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A quantifiable model of a Global Basic Income and Cash Transfer Programmes

Project Description

The use of cash transfer schemes (CTPs) as a tool for addressing poverty, inequality as well as other socially desirable behavioural, educational, health, intergenerational, environmental outcomes has become increasingly widespread in practice and prominent in policy debates in LMICs (as well as in OECD countries). For example, CTPs have been used as a component of the Tanzania Social Action Fund and a Senior Citizens’ Grant in Uganda with similar schemes in Kenya and Malawi as well as the Bolsa Familia in Brazil and elsewhere in Latin America, such as in Mexico, Colombia, Ecuador, and Chile; the latest Economic Survey 2016-17 by the Govt. of India has an entire chapter on the potential merits/drawbacks of introducing a universal basic income (BI) to combat poverty while DFID support the ongoing Benazir Income Support Programme in Pakistan.

CTPs are implemented in settings where lifetime incomes are low and uncertain, psychological factors (aspirations, beliefs, agency, attitudes) in decision-making, cultural expectations and market failures lead to adverse education, health, gender and other economic/social outcomes. Existing CTPs tend to be conditional, time limited and can be discontinued as donor and policy-maker funding priorities change. Economic theory suggests that the exact nature of conditionality and the time limits in a CTP, the choice of the target population, the presence (or absence) of complementary psychological training interventions and public investment in infrastructure, will all matter in determining their impact.
A number of researchers have looked at the impact of CTPs and BI on various outcomes relevant to the achievement of CTPs. A recent ODI DFID commissioned report (Bastagli et. al. 2016) on cash transfer schemes highlights a number of gaps in the empirical understanding of impact of conditional cash transfer schemes such as “the role of frequency and timing of payments, type or nature of conditionality … the longevity of impacts in the years after households stop receiving transfers”.
Building on existing empirical work, this project will develop dynamic, mathematical models grounded economic theory and behavioral economics, to examine the channels through which CTPs, including BI, operate on human welfare. The project will study the sustainability of CTPs, including a lifetime global basic income (GBI), to investigate whether a lifetime GBI can be self-financing (i.e. whether World GDP increases by more than x% - the initial cost of implementation - over time). Using insights from behavioral economics and decision-making under uncertainty, we will model the impact of different types of CTPs (including a lifetime BI) on individual decision-making. We will, then, embed behavioral decision-making by agents in social networks and other interactive settings that allow for capital, physical infrastructure, educational/health externalities and intergenerational effects (e.g. overlapping generation models). We will model the impact of different types of GBI and other CTPs under different circumstances combining both micro-, and macro-economic simulation, calibrating key model parameters using existing data. We will quantify the opportunity costs and welfare impacts/trade-offs of a GBI compared to other CTPs in the medium to long term, including impacts on inequalities. We will quantify the welfare impact of a GBI on individuals and their children but also on society and the economy as a whole in the medium to long term. We will examine the conditions under which a GBI, if implemented globally, will become self-financing over time (i.e. add to global GDP more than its initial cost).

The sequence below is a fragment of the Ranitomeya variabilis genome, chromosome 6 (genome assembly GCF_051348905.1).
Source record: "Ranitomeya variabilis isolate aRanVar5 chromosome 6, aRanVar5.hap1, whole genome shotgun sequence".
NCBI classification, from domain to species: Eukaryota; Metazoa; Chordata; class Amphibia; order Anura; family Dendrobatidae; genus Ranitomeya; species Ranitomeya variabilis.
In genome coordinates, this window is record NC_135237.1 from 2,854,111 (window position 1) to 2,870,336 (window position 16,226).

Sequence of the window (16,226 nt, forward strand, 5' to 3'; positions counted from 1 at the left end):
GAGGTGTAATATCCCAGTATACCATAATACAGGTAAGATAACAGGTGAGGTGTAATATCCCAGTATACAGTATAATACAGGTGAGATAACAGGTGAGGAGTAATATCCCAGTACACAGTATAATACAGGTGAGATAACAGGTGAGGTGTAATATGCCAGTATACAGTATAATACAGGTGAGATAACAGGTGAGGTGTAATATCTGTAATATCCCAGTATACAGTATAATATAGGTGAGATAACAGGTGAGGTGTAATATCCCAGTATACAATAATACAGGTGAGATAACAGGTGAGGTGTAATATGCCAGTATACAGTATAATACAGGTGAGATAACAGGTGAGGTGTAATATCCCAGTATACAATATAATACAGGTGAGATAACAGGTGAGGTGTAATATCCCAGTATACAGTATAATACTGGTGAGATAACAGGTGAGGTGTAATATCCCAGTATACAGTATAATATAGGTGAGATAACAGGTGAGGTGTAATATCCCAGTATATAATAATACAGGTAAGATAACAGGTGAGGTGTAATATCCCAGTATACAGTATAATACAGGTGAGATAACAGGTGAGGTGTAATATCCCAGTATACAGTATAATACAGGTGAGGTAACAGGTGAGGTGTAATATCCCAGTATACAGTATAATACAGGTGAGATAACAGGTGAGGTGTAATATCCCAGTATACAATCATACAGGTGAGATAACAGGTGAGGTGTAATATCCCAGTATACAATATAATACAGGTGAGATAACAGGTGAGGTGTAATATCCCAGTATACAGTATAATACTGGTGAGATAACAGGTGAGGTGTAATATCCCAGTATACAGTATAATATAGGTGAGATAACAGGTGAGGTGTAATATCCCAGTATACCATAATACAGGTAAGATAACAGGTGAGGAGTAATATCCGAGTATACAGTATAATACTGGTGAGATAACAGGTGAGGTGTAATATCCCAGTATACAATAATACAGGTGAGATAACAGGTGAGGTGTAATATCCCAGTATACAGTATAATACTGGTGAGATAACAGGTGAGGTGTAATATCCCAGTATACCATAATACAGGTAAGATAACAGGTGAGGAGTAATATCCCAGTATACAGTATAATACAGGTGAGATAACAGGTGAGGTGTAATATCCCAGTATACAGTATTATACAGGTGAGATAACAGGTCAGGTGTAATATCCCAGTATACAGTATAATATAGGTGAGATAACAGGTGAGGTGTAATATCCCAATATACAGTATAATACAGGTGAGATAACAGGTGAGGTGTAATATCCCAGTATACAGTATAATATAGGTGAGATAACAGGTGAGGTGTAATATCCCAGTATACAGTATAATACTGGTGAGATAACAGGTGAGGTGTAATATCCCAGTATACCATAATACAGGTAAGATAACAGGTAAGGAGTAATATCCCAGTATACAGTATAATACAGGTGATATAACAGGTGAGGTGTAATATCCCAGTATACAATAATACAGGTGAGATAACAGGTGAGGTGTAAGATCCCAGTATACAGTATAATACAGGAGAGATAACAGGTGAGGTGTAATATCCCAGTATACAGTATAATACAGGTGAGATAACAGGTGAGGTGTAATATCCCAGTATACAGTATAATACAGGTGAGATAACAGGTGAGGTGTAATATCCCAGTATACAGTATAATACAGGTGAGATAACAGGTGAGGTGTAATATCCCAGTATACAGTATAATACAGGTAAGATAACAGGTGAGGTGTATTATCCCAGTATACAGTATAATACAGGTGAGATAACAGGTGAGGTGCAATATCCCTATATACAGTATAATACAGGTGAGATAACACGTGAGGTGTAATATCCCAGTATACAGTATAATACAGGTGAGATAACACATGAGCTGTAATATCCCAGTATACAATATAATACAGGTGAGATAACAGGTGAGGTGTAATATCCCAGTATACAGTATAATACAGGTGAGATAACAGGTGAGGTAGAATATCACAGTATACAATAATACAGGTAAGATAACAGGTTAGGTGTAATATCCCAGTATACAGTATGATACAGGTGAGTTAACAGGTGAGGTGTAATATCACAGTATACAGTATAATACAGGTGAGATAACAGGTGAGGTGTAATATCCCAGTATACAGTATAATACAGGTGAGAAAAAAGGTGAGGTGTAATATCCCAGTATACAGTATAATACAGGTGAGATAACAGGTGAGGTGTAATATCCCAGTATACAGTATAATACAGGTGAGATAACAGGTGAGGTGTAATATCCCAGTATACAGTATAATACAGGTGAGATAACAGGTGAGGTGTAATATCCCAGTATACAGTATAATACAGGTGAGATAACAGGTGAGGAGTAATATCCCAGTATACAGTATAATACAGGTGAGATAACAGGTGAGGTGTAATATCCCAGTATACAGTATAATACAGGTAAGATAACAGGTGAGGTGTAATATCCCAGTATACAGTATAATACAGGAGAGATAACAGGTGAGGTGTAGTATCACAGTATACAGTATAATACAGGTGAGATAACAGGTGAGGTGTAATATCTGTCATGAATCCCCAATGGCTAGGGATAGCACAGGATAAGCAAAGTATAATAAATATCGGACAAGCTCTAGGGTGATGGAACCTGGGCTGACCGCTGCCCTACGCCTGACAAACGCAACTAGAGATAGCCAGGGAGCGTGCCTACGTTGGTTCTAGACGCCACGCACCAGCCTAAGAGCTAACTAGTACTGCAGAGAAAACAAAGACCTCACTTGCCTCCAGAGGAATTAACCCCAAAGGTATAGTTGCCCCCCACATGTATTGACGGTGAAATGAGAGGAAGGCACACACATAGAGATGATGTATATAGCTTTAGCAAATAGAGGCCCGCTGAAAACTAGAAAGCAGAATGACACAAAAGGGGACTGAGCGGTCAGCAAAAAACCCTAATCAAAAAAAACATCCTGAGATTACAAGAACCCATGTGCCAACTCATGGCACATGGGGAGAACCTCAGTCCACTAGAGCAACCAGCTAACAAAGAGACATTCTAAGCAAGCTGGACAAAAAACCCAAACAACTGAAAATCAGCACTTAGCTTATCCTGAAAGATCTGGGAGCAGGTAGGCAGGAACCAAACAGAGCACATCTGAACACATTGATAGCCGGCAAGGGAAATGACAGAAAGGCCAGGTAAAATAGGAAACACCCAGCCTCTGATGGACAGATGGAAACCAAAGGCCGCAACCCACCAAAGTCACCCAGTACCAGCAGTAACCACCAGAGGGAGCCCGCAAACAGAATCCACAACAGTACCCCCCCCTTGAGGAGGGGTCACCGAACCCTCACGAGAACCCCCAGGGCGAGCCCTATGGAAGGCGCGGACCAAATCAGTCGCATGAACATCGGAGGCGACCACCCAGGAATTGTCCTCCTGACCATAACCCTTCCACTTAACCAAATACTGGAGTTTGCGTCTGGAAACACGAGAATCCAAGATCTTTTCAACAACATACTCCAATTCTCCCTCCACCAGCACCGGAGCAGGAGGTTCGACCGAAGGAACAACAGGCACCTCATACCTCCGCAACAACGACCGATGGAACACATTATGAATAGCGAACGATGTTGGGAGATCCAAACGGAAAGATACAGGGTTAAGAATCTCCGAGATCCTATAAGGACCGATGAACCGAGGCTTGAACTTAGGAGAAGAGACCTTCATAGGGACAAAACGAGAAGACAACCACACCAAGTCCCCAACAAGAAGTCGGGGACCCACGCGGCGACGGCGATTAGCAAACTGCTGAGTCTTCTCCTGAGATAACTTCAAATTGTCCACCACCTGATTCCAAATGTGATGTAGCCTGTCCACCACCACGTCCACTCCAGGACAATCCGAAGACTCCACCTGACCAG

Funding Notes

Available as a three year '+3' (PhD only). The programme will commence in October 2019. Including:
• A stipend indexed to the RCUK rate.
• 100% Tuition Fee Waiver at the standard Home/EU or International rate.
• Research Training Support Grant (RTSG) of up to £2,250 over 3 years (usually up to a maximum of £750 per year).

Applicants must meet the following eligibility criteria
• A good first degree (at least 2:1), preferably with a social science component.
• Demonstrate an interest in and knowledge of formal modelling skills and a research interest in development economics.

Related Subjects

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